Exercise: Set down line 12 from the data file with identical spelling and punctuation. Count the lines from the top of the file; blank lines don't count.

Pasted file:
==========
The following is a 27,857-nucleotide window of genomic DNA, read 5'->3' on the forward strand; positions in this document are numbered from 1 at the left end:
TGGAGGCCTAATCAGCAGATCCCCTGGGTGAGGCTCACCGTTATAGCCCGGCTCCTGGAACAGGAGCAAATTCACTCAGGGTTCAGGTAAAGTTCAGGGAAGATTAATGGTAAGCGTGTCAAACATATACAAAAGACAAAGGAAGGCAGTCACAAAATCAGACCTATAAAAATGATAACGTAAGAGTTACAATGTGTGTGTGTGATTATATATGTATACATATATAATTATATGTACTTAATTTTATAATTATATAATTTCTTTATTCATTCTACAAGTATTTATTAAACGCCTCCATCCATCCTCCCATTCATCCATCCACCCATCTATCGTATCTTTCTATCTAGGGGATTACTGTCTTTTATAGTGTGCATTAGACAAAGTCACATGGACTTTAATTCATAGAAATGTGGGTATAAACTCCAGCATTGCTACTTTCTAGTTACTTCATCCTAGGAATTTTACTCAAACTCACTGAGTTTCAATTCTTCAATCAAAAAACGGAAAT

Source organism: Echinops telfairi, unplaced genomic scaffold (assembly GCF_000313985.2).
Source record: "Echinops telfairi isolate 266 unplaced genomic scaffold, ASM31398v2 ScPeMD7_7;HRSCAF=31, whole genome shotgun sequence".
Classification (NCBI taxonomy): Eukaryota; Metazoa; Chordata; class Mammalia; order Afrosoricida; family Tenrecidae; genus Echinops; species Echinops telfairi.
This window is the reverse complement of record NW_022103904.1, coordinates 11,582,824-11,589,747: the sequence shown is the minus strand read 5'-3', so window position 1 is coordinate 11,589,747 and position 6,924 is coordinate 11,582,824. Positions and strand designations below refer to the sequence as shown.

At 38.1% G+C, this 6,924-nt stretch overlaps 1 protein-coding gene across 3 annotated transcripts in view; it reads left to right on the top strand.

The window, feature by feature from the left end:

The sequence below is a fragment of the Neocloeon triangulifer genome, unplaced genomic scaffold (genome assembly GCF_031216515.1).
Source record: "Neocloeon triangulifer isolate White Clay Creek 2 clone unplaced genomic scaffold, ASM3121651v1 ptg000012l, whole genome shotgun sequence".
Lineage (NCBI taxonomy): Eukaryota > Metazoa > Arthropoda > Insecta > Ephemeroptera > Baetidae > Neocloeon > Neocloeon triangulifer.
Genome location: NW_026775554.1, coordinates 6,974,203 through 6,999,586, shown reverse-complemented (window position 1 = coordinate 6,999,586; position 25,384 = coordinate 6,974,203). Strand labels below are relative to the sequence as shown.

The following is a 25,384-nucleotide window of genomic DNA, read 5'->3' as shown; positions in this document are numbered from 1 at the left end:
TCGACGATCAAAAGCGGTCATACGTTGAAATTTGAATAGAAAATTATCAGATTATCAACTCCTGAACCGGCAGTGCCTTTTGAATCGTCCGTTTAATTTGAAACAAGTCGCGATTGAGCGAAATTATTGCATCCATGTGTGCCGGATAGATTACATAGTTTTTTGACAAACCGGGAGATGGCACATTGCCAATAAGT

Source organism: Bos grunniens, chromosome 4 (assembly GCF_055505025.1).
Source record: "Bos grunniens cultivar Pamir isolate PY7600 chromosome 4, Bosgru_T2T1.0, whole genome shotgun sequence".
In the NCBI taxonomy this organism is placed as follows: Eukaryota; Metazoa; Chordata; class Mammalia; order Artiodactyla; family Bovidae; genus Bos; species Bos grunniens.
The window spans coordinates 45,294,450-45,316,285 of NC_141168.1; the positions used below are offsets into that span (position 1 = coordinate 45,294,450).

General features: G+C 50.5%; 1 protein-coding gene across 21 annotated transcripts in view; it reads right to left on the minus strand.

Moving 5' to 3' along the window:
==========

Genome location: NW_026775554.1, coordinates 6,974,203 through 6,999,586, shown reverse-complemented (window position 1 = coordinate 6,999,586; position 25,384 = coordinate 6,974,203). Strand labels below are relative to the sequence as shown.